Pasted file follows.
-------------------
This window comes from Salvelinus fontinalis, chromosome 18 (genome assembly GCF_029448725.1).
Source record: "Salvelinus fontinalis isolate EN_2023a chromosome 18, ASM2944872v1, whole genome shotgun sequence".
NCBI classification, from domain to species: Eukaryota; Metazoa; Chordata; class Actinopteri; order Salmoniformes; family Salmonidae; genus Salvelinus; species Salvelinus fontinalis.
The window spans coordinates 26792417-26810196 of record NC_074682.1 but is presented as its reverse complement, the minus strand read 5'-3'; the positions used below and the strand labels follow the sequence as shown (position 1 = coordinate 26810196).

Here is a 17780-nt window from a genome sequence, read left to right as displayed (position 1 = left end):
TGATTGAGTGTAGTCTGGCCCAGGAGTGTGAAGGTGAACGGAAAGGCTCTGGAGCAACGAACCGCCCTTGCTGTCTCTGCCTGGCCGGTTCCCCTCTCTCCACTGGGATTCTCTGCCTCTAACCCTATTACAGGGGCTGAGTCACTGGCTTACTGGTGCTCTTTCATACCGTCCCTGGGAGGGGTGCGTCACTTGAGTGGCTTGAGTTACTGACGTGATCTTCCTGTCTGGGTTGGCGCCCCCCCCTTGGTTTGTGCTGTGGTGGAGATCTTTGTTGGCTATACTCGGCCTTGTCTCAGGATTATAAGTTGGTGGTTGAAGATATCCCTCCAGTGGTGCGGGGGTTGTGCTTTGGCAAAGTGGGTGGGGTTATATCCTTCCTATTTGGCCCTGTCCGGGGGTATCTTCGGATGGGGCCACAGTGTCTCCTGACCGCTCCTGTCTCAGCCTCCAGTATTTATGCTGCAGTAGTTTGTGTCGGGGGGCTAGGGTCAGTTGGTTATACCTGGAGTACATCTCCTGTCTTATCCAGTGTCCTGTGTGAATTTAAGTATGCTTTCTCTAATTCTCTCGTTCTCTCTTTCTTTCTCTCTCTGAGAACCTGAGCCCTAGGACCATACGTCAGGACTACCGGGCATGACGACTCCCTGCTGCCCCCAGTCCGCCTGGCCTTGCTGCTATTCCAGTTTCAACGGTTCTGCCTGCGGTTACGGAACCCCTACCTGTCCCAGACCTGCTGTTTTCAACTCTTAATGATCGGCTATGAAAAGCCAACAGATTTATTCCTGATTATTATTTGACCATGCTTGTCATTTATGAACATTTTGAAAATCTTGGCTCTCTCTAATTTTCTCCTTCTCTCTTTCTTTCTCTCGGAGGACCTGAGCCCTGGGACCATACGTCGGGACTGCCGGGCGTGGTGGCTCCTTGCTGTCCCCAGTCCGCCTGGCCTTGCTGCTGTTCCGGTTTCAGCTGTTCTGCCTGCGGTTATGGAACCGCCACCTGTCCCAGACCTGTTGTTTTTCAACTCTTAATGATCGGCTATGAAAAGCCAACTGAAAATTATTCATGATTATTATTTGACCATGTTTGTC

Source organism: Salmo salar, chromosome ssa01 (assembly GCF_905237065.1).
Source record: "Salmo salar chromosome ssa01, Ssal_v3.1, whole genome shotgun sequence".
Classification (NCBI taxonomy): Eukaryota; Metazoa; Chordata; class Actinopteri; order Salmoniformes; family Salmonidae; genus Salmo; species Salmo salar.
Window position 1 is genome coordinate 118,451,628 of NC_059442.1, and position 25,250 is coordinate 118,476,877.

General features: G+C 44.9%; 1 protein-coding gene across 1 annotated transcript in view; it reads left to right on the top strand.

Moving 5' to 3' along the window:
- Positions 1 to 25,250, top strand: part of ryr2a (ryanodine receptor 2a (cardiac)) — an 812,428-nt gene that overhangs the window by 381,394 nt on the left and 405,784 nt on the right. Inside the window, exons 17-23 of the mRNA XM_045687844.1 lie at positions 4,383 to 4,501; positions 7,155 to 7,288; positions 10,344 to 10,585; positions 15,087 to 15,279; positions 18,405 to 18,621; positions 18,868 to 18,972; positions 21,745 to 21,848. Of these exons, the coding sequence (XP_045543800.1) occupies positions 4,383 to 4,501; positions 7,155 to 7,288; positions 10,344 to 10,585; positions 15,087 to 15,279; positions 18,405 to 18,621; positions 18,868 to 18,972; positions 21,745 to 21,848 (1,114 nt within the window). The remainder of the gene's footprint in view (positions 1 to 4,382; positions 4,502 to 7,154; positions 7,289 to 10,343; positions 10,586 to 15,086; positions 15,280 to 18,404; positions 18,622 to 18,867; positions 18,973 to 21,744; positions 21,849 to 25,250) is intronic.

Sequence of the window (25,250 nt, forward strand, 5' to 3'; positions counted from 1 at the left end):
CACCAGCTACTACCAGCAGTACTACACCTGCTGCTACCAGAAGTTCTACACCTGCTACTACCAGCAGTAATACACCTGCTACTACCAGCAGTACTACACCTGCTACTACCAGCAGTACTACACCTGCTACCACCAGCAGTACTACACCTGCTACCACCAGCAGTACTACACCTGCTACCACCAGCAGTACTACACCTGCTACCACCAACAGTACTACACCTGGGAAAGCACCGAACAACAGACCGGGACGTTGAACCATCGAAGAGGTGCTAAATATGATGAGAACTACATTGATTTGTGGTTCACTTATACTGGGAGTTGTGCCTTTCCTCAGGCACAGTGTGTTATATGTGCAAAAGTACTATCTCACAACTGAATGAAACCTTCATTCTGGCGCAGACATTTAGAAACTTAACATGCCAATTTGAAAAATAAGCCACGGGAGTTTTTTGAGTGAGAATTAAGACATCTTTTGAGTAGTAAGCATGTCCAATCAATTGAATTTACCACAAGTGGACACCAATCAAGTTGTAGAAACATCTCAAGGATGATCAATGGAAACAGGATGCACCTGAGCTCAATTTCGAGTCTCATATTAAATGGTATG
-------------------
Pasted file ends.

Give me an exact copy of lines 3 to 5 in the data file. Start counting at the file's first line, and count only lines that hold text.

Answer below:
NCBI classification, from domain to species: Eukaryota; Metazoa; Chordata; class Actinopteri; order Salmoniformes; family Salmonidae; genus Salvelinus; species Salvelinus fontinalis.
The window spans coordinates 26792417-26810196 of record NC_074682.1 but is presented as its reverse complement, the minus strand read 5'-3'; the positions used below and the strand labels follow the sequence as shown (position 1 = coordinate 26810196).

Here is a 17780-nt window from a genome sequence, read left to right as displayed (position 1 = left end):